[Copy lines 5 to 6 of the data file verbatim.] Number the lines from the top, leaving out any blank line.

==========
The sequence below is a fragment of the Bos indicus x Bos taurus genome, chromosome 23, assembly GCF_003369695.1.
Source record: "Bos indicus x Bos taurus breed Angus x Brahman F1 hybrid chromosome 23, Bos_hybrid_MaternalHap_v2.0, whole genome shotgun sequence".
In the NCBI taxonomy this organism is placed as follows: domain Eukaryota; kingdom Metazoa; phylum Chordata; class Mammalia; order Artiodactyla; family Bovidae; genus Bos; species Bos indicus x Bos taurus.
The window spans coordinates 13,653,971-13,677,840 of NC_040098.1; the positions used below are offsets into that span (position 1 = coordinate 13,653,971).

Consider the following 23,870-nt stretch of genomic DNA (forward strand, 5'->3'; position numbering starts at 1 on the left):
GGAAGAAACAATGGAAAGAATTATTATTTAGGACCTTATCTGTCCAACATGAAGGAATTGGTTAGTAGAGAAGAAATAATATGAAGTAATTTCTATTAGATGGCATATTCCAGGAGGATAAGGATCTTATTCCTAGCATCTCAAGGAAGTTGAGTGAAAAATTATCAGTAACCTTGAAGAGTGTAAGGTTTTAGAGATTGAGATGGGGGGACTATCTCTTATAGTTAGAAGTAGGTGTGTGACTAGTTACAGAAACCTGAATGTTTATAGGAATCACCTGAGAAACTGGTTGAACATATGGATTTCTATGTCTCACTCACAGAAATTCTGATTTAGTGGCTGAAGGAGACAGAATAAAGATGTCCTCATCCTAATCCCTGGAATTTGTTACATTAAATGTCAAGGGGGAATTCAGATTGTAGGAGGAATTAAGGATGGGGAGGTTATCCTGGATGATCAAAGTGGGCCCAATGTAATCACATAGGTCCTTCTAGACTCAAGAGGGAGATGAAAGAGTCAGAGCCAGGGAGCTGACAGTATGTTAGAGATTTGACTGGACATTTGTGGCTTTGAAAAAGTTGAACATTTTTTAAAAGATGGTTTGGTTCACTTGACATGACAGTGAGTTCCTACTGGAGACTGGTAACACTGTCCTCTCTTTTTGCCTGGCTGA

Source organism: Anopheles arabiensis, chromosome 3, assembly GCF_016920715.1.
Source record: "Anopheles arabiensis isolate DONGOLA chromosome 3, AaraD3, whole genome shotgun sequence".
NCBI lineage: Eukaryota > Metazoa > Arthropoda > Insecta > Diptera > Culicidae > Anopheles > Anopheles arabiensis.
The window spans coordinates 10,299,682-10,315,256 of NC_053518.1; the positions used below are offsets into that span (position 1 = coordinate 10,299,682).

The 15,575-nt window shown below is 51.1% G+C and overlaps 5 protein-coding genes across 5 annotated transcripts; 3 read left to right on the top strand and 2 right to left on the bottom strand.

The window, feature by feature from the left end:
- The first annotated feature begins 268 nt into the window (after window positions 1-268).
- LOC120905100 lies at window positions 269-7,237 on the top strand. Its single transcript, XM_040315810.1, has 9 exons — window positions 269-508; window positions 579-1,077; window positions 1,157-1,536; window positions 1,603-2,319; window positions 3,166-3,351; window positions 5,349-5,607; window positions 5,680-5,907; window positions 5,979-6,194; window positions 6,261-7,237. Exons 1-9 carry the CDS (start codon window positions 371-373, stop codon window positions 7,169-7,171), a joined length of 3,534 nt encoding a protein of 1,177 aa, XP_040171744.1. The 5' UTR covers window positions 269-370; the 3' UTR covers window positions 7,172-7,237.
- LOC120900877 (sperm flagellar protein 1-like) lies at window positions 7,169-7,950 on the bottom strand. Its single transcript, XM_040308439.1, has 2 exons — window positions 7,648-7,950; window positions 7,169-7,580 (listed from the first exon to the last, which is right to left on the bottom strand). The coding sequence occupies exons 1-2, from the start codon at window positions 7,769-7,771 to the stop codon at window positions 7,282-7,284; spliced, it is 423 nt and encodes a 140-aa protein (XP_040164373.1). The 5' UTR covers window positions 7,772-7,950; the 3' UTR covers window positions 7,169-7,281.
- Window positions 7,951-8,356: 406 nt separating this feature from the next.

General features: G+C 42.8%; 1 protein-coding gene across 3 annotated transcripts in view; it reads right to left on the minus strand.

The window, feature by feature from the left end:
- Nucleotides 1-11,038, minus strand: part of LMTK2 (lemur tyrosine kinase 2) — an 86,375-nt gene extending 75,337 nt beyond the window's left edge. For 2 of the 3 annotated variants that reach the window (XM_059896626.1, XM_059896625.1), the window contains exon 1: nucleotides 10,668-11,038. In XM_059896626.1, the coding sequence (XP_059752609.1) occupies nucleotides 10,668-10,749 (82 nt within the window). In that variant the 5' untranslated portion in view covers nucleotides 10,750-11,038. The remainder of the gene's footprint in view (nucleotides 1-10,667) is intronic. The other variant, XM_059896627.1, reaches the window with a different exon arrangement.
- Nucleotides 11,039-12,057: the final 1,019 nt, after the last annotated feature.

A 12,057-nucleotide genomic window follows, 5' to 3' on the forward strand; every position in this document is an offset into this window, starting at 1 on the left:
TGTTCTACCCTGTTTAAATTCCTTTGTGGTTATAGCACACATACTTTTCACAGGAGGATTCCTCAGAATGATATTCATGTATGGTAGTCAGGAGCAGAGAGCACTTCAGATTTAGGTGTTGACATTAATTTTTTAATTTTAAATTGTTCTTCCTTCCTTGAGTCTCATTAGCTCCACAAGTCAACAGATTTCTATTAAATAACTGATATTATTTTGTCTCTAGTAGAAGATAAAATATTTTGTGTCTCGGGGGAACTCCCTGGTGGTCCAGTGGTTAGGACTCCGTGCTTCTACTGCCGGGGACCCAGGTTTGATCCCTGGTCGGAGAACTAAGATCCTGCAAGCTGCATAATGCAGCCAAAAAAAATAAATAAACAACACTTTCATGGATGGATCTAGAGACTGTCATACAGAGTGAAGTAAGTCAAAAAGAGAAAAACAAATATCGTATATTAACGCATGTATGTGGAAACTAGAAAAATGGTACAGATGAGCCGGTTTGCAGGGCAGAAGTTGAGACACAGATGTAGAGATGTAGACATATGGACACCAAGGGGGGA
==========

Consider the following 23,870-nt stretch of genomic DNA (forward strand, 5'->3'; position numbering starts at 1 on the left):
GGAAGAAACAATGGAAAGAATTATTATTTAGGACCTTATCTGTCCAACATGAAGGAATTGGTTAGTAGAGAAGAAATAATATGAAGTAATTTCTATTAGATGGCATATTCCAGGAGGATAAGGATCTTATTCCTAGCATCTCAAGGAAGTTGAGTGAAAAATTATCAGTAACCTTGAAGAGTGTAAGGTTTTAGAGATTGAGATGGGGGGACTATCTCTTATAGTTAGAAGTAGGTGTGTGACTAGTTACAGAAACCTGAATGTTTATAGGAATCACCTGAGAAACTGGTTGAACATATGGATTTCTATGTCTCACTCACAGAAATTCTGATTTAGTGGCTGAAGGAGACAGAATAAAGATGTCCTCATCCTAATCCCTGGAATTTGTTACATTAAATGTCAAGGGGGAATTCAGATTGTAGGAGGAATTAAGGATGGGGAGGTTATCCTGGATGATCAAAGTGGGCCCAATGTAATCACATAGGTCCTTCTAGACTCAAGAGGGAGATGAAAGAGTCAGAGCCAGGGAGCTGACAGTATGTTAGAGATTTGACTGGACATTTGTGGCTTTGAAAAAGTTGAACATTTTTTAAAAGATGGTTTGGTTCACTTGACATGACAGTGAGTTCCTACTGGAGACTGGTAACACTGTCCTCTCTTTTTGCCTGGCTGA